You mention a number of “rules” in your posting, which I find very logical and hadn’‘t really thought about at all until you brought the subject to view. I’'m thinking of rules such as “always try to go to primary helpdesk operator (i.e. me), then, if no answer within a set period of time, retransmit message to secondary helpdesk users”. Just a thought.

A Smack add-on would be very cool! Any ideas as to when you may begin to add these extensions to the Smack libs?

It certainly appears as if you guys have been thinking quite deeply about the kind of features I’'m looking to implement and it would be great to know what other features your looking into.

Cheers,

ribot.

You mention a number of “rules” in your posting,

which I find very logical and hadn’'t really thought

about at all until you brought the subject to view.

I’'m thinking of rules such as "always try to go to

primary helpdesk operator (i.e. me), then, if no

answer within a set period of time, retransmit

message to secondary helpdesk users". Just a

thought.

Yep, that definitely makes sense. Our plan is to have a pluggable routing engine that has a number of useful presets, but also allows you to define your own routing rules.

A Smack add-on would be very cool! Any ideas as to

when you may begin to add these extensions to the

Smack libs?

The routing engine and rules definition will all be in our server, Jive Messenger. So, once the functionality is available there, we’‘ll begin work on the Smack extensions. Again, if you’'re interested in participating early in this process, please drop me an email.

Regards,

Matt

also currently in the process of building a small

linux machine on which I can conduct all my server

testing. This is likely to take another 2 months

though (as I am awaiting specific hardware components

with long lead times). Therefore, anon

Cool. As you may know, we have an XMPP server, Jive Messenger, in development (pure Java). Anonymous authentication isn’‘t implemented mainly for security reasons (we need time to figure out how to make it manageable). For XMPP development, it’‘s an ideal, XMPP server that runs easily on any platform with Java 1.3 or later. Smack is being developed against Jive Messenger so you can expect features to appear in parallel between the two… I’'ll add anonymous authentication to our issue tracker.

So, I feel that the guest account (with resource

specified by the unique application id created on

first run of the product), would suit my situation

best. Before your post, I hadn’'t realised what the

resource parameter could be used for - now I know.

You note that there will still be a slight chance of

a message being routed to all other guests, under

what specific circumstances would this happen? Is

XMPP tries to route messages to a jid with a best effort algorithm. A message sent to user@server.com/resource goes to that particular resource if it is online. However if a message is sent to a resource that is not available, the message is routed as if the message was sent to user@server.com. In other words, the message is transmitted to the ‘‘preferred’’ resource, determined by highest seen by the server in a presence packet from a particular resource.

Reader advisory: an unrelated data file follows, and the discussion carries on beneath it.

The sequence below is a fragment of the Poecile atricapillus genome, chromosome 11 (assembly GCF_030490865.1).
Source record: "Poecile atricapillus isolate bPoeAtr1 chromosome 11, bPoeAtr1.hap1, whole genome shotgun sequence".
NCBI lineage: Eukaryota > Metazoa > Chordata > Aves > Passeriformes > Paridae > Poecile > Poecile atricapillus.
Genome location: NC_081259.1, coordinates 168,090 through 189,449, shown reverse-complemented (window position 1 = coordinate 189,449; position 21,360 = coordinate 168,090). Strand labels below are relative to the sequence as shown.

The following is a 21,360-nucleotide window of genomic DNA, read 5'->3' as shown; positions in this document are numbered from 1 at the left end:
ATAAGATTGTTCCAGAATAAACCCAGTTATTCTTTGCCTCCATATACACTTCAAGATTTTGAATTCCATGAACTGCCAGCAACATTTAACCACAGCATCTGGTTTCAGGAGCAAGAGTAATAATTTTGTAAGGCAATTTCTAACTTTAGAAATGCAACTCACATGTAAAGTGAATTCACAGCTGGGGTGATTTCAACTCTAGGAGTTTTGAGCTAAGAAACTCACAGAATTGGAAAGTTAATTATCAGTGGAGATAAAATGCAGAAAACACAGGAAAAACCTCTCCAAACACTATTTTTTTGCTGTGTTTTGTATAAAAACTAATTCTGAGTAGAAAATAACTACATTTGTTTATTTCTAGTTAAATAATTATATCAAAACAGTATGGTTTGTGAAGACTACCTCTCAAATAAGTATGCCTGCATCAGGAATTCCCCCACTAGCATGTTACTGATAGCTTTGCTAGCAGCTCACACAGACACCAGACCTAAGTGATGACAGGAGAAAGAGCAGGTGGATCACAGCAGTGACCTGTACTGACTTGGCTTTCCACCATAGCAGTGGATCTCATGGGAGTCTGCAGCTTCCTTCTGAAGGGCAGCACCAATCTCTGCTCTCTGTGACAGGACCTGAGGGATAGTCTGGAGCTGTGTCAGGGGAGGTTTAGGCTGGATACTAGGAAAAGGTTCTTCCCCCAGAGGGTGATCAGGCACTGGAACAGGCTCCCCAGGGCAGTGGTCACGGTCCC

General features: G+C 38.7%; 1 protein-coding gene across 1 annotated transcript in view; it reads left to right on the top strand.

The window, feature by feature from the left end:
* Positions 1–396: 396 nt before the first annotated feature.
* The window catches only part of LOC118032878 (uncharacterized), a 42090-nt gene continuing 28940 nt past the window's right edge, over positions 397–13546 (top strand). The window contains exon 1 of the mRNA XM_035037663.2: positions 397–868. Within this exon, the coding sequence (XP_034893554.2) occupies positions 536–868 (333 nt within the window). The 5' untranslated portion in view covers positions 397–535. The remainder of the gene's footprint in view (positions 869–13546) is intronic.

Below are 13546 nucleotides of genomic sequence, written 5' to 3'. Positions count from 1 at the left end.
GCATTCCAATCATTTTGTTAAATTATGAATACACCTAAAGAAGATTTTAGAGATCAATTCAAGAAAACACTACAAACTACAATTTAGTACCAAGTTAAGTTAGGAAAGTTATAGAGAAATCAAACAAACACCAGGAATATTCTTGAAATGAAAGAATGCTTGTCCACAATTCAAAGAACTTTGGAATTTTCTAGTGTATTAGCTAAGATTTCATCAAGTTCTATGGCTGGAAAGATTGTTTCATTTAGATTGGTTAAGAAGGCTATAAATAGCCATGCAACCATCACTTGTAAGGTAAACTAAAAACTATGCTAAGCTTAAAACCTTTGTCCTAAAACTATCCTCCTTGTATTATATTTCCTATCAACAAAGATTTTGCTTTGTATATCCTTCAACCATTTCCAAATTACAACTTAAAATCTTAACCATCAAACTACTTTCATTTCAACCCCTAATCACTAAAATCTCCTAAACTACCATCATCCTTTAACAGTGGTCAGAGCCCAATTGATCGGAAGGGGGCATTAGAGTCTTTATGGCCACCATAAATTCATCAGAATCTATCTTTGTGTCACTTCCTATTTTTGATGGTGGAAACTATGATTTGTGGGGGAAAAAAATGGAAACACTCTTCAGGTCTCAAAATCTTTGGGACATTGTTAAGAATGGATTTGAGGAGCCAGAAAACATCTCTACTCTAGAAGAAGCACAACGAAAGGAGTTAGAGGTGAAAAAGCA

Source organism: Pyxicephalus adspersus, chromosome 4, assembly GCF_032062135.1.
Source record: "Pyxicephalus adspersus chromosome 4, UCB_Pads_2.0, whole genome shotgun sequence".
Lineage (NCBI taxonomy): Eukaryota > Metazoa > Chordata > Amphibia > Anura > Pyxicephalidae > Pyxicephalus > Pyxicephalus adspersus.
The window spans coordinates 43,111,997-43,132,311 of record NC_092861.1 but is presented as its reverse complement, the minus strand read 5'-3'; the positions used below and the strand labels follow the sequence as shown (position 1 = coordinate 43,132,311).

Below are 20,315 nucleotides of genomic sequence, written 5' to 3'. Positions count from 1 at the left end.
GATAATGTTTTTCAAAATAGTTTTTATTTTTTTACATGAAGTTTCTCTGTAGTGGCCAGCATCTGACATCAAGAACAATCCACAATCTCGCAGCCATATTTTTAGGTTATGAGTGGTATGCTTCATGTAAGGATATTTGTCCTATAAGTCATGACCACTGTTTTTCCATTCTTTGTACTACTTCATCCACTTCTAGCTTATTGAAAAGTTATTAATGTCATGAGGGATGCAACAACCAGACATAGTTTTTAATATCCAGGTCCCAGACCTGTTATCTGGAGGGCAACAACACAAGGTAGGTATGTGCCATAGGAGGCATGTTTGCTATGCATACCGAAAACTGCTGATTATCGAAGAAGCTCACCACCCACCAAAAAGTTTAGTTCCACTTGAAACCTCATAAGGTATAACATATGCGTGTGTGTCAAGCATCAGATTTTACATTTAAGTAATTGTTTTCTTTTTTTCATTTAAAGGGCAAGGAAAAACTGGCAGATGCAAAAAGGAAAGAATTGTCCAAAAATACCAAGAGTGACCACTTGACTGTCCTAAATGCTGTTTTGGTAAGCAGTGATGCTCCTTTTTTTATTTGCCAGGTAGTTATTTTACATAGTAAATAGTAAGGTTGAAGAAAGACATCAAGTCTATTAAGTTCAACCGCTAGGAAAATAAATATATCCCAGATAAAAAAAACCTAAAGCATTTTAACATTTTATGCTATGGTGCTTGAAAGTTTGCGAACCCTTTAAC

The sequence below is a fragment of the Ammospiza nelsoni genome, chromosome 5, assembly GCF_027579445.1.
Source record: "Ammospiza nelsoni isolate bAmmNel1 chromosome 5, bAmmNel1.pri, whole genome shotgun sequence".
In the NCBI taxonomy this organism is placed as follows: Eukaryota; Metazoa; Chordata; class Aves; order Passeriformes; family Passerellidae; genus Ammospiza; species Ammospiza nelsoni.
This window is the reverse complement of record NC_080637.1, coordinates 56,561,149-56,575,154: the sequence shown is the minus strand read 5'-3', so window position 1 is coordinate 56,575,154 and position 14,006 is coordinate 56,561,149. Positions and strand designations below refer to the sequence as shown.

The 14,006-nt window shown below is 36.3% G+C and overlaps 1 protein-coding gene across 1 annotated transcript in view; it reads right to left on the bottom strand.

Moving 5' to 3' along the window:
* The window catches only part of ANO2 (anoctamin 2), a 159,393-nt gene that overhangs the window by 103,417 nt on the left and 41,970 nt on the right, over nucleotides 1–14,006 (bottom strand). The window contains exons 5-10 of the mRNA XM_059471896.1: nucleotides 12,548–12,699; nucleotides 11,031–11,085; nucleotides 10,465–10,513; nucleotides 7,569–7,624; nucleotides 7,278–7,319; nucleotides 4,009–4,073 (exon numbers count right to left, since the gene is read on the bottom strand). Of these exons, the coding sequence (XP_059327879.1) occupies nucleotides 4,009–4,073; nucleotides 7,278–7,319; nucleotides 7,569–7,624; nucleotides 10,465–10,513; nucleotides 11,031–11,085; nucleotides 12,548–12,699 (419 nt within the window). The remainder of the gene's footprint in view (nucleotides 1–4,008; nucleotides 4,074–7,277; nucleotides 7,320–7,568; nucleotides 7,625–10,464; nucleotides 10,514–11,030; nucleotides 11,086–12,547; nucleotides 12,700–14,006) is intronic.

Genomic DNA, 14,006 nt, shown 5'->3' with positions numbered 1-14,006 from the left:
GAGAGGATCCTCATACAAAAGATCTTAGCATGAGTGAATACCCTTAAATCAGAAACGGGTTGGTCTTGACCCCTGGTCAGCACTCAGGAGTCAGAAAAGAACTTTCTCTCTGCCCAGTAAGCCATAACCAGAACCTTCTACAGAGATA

So the most typical scenario for packets to get redirected to the wrong client would be if your agent were chatting with a user anon@server.com/clientA and anon@server.com/clientB and clientA logs off and the agent sends another message not realizing clientA has logged off. Then the server will see clientA unavailable and reroute it to clientB.

there anything else that can be done to minimise or

totally remove the chance of this effect occuring

(but I suppose the client-side filtration system you

mentioned would solve all these problems -

correct?)?

I was thinking about that. One possibility would be to actually have everyone log in to one account with different resources as discussed earlier. However, instead of conducting one-on-one chats, each customer’‘s client actually joins a unique groupchat room and sends an invitation to the agent’‘s client to join that chatroom. The agent’‘s client will join the chatroom and then messages sent to the chatroom will show up in both agent and customer’‘s clients. When the customer wants, they can log off by leaving the chatroom and then logging out. It’'s importantant that they leave the chatroom first. That makes sure that any messages that the agent sends to the chatroom stay in the chatroom rather than get transmitted to the customer. Since no groupchat messages go to the customer when they are not in a chatroom, this should prevent any stray messages from ever being sent to that user.

Chatrooms are also nice because you can have multiple participants join the chat. This would allow an agent to invite another agent to join the chat which could be useful. In addition, you could invite a simple chatbot client to the room that could automatically log everything in the chatroom to a database or logfile or to listen in on the conversations and automatically provide information. For example, if you go into a conference.jabber.org chatroom and type ‘’?? query’’ without the quotes and with query being what you want to know about like ‘’?? XMPP’’ you’‘ll see a chatbot answer). Or try ‘’!time’’ to get the time from another chatbot. This may be a great tool for agents to easily send common information from a faq or something to the user in a chat session.

Hope that helps.

-iain

Hi,

Thought I should point out that all of these alternate workarounds are going to be a bit of a hack. It should work for the limited case we’'ve been discussing but may cause future problems when you want to extend the system to accommodate more advanced features (CRM, email, call center, etc).